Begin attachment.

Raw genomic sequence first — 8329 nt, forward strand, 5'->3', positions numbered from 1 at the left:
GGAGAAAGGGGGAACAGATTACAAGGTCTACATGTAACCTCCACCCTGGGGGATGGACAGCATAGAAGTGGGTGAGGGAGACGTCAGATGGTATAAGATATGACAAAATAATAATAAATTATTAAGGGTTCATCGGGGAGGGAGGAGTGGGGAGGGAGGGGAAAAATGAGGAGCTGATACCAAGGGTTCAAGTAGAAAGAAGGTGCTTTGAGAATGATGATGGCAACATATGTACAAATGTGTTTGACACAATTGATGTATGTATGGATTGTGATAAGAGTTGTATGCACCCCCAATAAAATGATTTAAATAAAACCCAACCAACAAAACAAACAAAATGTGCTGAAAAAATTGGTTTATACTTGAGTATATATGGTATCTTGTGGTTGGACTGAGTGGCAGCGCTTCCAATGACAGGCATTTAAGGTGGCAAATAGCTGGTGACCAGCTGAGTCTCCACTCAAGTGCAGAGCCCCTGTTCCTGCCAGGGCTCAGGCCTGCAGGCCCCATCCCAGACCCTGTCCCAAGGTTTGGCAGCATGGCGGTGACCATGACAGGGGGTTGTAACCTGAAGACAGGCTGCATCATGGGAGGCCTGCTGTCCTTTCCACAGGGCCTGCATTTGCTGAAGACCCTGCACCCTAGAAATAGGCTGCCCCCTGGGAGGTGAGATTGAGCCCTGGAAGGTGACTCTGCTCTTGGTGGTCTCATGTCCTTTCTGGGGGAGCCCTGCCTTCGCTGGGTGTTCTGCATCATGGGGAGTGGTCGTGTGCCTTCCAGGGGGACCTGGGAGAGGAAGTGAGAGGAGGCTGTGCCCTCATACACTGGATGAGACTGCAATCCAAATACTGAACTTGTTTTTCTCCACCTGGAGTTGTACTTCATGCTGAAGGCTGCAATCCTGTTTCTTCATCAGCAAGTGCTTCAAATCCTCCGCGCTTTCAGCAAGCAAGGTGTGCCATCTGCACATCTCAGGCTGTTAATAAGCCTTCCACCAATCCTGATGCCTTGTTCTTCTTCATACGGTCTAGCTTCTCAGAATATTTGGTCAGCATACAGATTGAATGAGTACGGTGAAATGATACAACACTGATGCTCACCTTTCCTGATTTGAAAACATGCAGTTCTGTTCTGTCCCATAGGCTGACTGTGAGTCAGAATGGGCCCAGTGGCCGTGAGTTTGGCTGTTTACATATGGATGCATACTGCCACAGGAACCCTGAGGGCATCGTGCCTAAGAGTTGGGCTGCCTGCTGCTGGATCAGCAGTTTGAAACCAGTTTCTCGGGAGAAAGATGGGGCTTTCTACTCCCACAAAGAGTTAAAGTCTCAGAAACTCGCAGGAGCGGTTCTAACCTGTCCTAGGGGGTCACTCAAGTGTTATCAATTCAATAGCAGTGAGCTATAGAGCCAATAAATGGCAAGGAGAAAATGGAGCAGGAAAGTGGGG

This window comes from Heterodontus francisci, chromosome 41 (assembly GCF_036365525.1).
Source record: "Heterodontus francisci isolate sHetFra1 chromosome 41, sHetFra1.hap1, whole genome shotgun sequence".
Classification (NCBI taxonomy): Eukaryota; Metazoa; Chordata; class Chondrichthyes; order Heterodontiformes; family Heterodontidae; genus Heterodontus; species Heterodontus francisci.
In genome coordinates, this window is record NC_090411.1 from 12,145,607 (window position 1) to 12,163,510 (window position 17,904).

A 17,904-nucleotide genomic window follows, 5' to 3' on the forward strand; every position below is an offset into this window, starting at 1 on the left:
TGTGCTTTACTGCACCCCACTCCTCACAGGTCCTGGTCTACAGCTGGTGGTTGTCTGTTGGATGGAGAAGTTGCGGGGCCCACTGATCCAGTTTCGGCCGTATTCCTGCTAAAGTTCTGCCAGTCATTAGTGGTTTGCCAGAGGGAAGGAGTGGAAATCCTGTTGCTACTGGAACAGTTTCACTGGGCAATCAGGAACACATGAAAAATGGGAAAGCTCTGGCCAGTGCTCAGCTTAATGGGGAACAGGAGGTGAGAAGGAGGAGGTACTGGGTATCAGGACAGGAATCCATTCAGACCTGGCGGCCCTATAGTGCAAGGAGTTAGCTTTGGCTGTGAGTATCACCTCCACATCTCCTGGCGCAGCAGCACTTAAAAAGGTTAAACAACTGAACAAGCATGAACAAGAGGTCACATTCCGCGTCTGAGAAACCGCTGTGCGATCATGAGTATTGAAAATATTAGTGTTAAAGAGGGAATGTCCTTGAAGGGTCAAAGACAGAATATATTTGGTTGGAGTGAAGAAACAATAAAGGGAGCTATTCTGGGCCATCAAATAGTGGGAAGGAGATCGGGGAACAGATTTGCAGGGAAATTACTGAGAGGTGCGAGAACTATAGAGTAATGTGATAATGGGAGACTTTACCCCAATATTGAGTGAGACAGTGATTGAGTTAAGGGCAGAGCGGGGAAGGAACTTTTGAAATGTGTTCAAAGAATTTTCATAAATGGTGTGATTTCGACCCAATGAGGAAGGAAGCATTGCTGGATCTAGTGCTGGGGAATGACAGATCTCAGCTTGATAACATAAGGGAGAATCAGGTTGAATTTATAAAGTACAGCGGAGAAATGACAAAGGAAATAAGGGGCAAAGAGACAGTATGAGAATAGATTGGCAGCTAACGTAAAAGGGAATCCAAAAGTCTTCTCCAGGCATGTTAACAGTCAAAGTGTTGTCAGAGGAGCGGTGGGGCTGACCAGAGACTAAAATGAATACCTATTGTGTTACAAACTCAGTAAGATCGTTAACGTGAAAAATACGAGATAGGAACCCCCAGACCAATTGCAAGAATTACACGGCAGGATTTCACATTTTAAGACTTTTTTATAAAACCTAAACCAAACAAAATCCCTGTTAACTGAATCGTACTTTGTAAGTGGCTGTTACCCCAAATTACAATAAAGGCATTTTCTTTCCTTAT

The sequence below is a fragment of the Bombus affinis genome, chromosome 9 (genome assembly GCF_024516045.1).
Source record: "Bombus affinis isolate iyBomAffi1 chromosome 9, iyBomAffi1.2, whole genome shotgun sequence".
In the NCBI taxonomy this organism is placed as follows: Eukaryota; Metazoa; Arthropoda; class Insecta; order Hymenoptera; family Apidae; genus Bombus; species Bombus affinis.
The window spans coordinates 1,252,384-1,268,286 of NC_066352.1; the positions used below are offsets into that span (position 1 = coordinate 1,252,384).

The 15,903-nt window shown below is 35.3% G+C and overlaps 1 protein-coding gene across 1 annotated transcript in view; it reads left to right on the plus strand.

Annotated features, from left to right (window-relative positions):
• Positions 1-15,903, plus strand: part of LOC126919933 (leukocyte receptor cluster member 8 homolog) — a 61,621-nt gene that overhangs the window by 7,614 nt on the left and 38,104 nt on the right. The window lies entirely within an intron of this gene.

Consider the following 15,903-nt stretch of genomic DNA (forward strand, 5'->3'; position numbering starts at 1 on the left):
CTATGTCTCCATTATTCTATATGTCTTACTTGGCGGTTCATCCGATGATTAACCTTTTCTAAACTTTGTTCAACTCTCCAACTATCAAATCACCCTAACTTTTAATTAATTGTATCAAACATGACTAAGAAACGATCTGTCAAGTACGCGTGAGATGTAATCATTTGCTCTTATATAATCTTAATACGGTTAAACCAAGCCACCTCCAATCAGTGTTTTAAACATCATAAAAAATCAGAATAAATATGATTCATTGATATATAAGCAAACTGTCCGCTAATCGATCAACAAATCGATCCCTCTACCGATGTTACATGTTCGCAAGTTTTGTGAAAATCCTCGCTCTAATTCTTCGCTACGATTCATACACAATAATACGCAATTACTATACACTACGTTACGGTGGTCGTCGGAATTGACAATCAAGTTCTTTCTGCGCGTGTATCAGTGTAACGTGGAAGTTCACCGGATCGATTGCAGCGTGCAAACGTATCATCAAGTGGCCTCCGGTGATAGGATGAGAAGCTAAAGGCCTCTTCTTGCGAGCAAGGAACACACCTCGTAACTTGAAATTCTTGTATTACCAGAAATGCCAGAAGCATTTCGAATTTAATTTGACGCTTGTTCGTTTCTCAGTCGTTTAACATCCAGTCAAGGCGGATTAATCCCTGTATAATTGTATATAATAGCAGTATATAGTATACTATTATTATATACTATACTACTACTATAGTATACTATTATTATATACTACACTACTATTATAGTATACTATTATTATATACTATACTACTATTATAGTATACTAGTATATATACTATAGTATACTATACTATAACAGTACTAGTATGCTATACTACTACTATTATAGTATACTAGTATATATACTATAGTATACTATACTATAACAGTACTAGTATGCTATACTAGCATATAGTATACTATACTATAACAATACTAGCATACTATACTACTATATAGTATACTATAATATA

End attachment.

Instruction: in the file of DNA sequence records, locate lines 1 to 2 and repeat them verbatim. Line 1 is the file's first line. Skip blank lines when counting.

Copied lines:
Raw genomic sequence first — 8329 nt, forward strand, 5'->3', positions numbered from 1 at the left:
GGAGAAAGGGGGAACAGATTACAAGGTCTACATGTAACCTCCACCCTGGGGGATGGACAGCATAGAAGTGGGTGAGGGAGACGTCAGATGGTATAAGATATGACAAAATAATAATAAATTATTAAGGGTTCATCGGGGAGGGAGGAGTGGGGAGGGAGGGGAAAAATGAGGAGCTGATACCAAGGGTTCAAGTAGAAAGAAGGTGCTTTGAGAATGATGATGGCAACATATGTACAAATGTGTTTGACACAATTGATGTATGTATGGATTGTGATAAGAGTTGTATGCACCCCCAATAAAATGATTTAAATAAAACCCAACCAACAAAACAAACAAAATGTGCTGAAAAAATTGGTTTATACTTGAGTATATATGGTATCTTGTGGTTGGACTGAGTGGCAGCGCTTCCAATGACAGGCATTTAAGGTGGCAAATAGCTGGTGACCAGCTGAGTCTCCACTCAAGTGCAGAGCCCCTGTTCCTGCCAGGGCTCAGGCCTGCAGGCCCCATCCCAGACCCTGTCCCAAGGTTTGGCAGCATGGCGGTGACCATGACAGGGGGTTGTAACCTGAAGACAGGCTGCATCATGGGAGGCCTGCTGTCCTTTCCACAGGGCCTGCATTTGCTGAAGACCCTGCACCCTAGAAATAGGCTGCCCCCTGGGAGGTGAGATTGAGCCCTGGAAGGTGACTCTGCTCTTGGTGGTCTCATGTCCTTTCTGGGGGAGCCCTGCCTTCGCTGGGTGTTCTGCATCATGGGGAGTGGTCGTGTGCCTTCCAGGGGGACCTGGGAGAGGAAGTGAGAGGAGGCTGTGCCCTCATACACTGGATGAGACTGCAATCCAAATACTGAACTTGTTTTTCTCCACCTGGAGTTGTACTTCATGCTGAAGGCTGCAATCCTGTTTCTTCATCAGCAAGTGCTTCAAATCCTCCGCGCTTTCAGCAAGCAAGGTGTGCCATCTGCACATCTCAGGCTGTTAATAAGCCTTCCACCAATCCTGATGCCTTGTTCTTCTTCATACGGTCTAGCTTCTCAGAATATTTGGTCAGCATACAGATTGAATGAGTACGGTGAAATGATACAACACTGATGCTCACCTTTCCTGATTTGAAAACATGCAGTTCTGTTCTGTCCCATAGGCTGACTGTGAGTCAGAATGGGCCCAGTGGCCGTGAGTTTGGCTGTTTACATATGGATGCATACTGCCACAGGAACCCTGAGGGCATCGTGCCTAAGAGTTGGGCTGCCTGCTGCTGGATCAGCAGTTTGAAACCAGTTTCTCGGGAGAAAGATGGGGCTTTCTACTCCCACAAAGAGTTAAAGTCTCAGAAACTCGCAGGAGCGGTTCTAACCTGTCCTAGGGGGTCACTCAAGTGTTATCAATTCAATAGCAGTGAGCTATAGAGCCAATAAATGGCAAGGAGAAAATGGAGCAGGAAAGTGGGG